Three civilians were killed Saturday in a Turkish drone attack on a refugee camp in northern Iraq in an area Turkish President Recep Tayyip Erdoğan recently threatened to “clean up,” a Kurdish lawmaker said, Agence France-Presse reported.
Rashad Galali, a Kurdish MP from Makhmur, told AFP the strike targeted “a kindergarten near a school” in the UN-supported camp that houses Kurdish refugees from Turkey.
“Three civilians were killed and two wounded,” he said.
Earlier this week Erdoğan compared Makhmur to the Qandil Mountains region along Iraq’s eastern frontier, where Turkey’s outlawed Kurdistan Workers’ Party (PKK) has rear bases.
“The issue of Makhmur is as important to us as Qandil … because Makhmur has become the incubator of Qandil … and if we don’t intervene, the incubator will continue producing [terrorists],” he said.
“If the United Nations does not clean up this district, we will take care of it in our capacity as a UN member state,” Erdoğan warned.
Turkish troops have maintained a network of bases in northern Iraq since the mid-1990s on the basis of security agreements struck with the now-ousted regime of dictator Saddam Hussein.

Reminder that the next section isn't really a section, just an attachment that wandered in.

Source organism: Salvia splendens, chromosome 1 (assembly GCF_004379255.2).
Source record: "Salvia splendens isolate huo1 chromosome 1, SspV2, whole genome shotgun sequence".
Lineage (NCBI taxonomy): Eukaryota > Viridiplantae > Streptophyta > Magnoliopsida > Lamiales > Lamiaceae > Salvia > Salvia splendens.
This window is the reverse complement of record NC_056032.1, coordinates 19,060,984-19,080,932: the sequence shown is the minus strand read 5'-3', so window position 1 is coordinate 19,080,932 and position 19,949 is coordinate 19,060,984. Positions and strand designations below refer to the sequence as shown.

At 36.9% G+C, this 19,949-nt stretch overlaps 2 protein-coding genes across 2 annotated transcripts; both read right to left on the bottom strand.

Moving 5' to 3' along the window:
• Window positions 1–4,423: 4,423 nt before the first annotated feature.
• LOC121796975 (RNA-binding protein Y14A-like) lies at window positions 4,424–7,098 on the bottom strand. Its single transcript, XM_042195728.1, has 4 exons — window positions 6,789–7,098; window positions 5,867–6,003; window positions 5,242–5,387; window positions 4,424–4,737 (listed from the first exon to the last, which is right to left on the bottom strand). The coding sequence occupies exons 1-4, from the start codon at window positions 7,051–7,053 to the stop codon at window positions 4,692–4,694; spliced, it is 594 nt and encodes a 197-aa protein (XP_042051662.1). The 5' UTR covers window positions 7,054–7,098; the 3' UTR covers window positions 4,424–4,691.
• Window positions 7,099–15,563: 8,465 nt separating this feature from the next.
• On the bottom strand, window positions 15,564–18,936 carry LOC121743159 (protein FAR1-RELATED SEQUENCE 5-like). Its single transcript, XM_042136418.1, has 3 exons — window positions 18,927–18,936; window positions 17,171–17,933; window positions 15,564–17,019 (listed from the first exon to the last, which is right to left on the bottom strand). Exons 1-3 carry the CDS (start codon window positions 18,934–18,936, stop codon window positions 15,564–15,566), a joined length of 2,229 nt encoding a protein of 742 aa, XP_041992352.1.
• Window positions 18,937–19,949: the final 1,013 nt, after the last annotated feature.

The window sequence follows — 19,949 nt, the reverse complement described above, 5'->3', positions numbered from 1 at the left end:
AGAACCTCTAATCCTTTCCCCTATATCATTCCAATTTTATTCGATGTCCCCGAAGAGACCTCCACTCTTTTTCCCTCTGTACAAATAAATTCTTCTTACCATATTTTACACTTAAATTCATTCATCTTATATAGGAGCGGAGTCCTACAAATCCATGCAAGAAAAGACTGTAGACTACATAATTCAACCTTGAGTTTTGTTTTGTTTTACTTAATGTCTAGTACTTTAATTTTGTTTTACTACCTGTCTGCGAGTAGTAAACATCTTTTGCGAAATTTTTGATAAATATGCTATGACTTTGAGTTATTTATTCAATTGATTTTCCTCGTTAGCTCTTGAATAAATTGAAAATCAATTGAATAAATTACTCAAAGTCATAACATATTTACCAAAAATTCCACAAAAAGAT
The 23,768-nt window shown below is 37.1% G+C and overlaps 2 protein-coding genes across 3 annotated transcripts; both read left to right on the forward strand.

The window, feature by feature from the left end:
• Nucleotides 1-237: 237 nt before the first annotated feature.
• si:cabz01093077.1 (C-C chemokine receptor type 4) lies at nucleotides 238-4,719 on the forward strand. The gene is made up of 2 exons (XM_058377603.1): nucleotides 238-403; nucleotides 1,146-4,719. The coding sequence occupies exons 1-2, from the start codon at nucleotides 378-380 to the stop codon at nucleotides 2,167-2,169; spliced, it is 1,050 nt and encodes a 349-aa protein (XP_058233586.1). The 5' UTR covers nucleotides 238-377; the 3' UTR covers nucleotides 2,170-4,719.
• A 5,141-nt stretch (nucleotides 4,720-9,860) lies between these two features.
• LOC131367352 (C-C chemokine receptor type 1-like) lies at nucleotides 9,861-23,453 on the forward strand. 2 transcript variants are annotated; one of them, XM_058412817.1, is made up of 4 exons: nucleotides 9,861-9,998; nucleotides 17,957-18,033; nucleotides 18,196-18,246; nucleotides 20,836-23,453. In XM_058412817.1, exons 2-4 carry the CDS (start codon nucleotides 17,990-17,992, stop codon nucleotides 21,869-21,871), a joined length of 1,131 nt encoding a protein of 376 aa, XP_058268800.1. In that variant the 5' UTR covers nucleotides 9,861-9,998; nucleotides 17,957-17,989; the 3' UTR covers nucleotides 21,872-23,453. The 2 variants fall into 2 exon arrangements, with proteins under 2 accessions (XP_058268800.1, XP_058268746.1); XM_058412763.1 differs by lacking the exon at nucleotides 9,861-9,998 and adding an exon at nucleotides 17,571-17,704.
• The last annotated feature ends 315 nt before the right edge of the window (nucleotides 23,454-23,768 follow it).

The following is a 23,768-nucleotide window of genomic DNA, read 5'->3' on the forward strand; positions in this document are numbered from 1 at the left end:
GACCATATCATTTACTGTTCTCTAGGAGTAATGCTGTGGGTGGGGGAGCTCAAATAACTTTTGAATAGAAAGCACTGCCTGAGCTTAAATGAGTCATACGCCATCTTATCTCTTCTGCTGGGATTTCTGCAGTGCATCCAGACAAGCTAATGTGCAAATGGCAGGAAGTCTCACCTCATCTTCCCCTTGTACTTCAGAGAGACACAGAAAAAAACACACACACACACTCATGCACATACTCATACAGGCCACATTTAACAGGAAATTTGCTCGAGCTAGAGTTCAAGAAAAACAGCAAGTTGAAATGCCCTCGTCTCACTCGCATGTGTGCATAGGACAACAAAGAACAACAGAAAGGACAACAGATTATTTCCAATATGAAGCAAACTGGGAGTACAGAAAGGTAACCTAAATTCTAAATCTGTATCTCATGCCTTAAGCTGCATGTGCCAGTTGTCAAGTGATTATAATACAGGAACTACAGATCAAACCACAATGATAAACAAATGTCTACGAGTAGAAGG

The PKK has waged a rebellion in the mainly Kurdish southeast of Turkey since 1984 that has claimed more than 40,000 lives.
The PKK maintains rear bases in northern Iraq, from where they train their fighters and launch attacks on Turkey, which has hit back with air attacks and the occasional ground incursions into Iraq.
Saturday’s drone attack came hours after five Iraqi Kurdish peshmerga fighters were killed in a clashes with the PKK in the Mount Matin district of northern Dohuk province, an official said.
Serbast Lazkin, deputy minister for peshmerga affairs in Iraq’s autonomous Kurdish region, said two peshmerga fighters were also wounded in the clash.
The People’s Defense Forces (HPG), the armed wing of the PKK, accused the peshmerga of entering “a conflict zone in Matin” between it and Turkey “which wants to occupy Iraqi Kurdistan.”
“These peshmerga movements are a stab in the back for the PKK, and we refuse their entry into an area under our control,” it said in a statement.
The PKK’s pan-Kurdish agenda has often put it at odds with Iraq’s autonomous Kurdish government, which has sought to maintain good relations with Ankara.
The peshmerga affairs ministry has called on “everyone to respect the borders of Kurdistan and to refrain from endangering its security and stability.”
The federal government in Baghdad has taken a stronger line, condemning repeated air and ground incursions into Iraq by Turkish forces.